enumerated powers actEDITOR’S NOTE: To support the Enumerated Powers Act, please visit our friends over at DownsizeDC – click here

My attention was recently drawn to some good news. Though it’s not the first time it has been proposed, I can’t remember seeing such support for the Enumerated Powers Act in the past. Today, the senate version has 22 co-sponsors, while the house version boast 60 co-sponsers of its own.  Sadly, it is only Republicans who have thrown their support behind the legislation thus far, but Democrats should remedy this lack of support quickly as S. 1319 and H.R. 450 are a huge step in the right direction.

If you are unfamiliar with the legislation, here is a basic rundown.

The Enumerated Powers Act would require each bill that goes before Congress “to contain a concise explanation of the specific constitutional authority relied upon for the enactment of each portion of that Act.” If an explanation cannot be provided, a point of order is called in which the chamber must acknowledge that constitutional authority could not be found for the proposed legislation.

I see two major benefits of this bill. First, it will cause lawmakers to reevaluate what they think about constitutional authority. They must actually turn to the document in their law-making process and see if their actions are constitutional or not. (A novel, I know!) Second, if they refuse to submit to constitutional law-making, it is brought to the attention of everyone as a point of order is called. Image these words: “The senator would like to propose the follow legislation even though he lacks any constitutional authority to do so.”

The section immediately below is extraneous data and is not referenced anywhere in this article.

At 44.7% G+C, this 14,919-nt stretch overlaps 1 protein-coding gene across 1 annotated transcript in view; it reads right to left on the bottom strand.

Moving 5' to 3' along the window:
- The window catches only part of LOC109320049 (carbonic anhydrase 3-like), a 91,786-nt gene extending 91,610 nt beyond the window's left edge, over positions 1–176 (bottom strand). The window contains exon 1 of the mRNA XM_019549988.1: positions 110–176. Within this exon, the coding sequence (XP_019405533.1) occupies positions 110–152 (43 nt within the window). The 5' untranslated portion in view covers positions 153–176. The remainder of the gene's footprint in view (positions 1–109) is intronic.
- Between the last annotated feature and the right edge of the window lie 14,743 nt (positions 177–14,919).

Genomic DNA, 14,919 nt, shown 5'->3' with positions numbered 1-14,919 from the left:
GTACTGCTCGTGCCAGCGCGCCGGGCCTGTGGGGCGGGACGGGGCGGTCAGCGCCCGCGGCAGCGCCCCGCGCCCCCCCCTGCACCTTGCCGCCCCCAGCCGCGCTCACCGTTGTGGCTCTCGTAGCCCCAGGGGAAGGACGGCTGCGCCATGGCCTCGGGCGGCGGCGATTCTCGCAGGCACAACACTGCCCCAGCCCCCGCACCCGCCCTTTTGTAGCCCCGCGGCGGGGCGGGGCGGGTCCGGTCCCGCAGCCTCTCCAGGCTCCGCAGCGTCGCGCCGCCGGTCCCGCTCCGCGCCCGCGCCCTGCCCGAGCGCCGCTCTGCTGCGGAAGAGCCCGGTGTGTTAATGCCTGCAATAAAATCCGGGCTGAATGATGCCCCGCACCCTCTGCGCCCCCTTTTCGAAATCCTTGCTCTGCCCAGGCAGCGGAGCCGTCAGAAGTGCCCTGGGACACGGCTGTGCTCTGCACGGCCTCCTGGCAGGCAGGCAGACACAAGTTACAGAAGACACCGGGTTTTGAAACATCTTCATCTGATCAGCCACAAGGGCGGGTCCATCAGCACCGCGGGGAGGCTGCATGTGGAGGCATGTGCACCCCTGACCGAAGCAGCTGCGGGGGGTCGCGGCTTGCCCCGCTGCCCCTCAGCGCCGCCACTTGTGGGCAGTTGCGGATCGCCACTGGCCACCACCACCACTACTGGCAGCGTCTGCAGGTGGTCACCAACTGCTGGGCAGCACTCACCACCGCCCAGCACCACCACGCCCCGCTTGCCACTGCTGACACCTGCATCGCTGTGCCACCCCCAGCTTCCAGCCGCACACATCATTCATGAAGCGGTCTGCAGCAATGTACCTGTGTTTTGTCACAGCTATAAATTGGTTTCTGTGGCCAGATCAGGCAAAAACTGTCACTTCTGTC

In essence, unconstitutional bills will be noted as such for the record, the public would be made aware of constitutional infidelity, and the sponsor would be exposed on the chamber floor.

The bill wouldn’t stop the passage of unconstitutional bills, but it will expose unconstitutional bills in a way that is currently lacking. Hopefully, this exposure could lead to a lesser volume of unconstitutional proposals.

Of course, the likelihood of the Enumerated Powers Act passing is slim, especially lacking Democrat support. But who knows in the current climate? If one where to say just a little over a year ago that a bill to audit the Federal Reserve would experience massive bipartisan support and make it out of committee, one would be laughed at as a fool. But we now see what has happened with H.R. 1207.

What stands in the way? Our elected officials hate to the constraints of the Constitution, and as we have failed to hold them accountable, they know they can get away with their infidelity to the rule of law.

But, like I said, the times are changing. So lets see if we can get our elected officials to support the Enumerated Powers Act.

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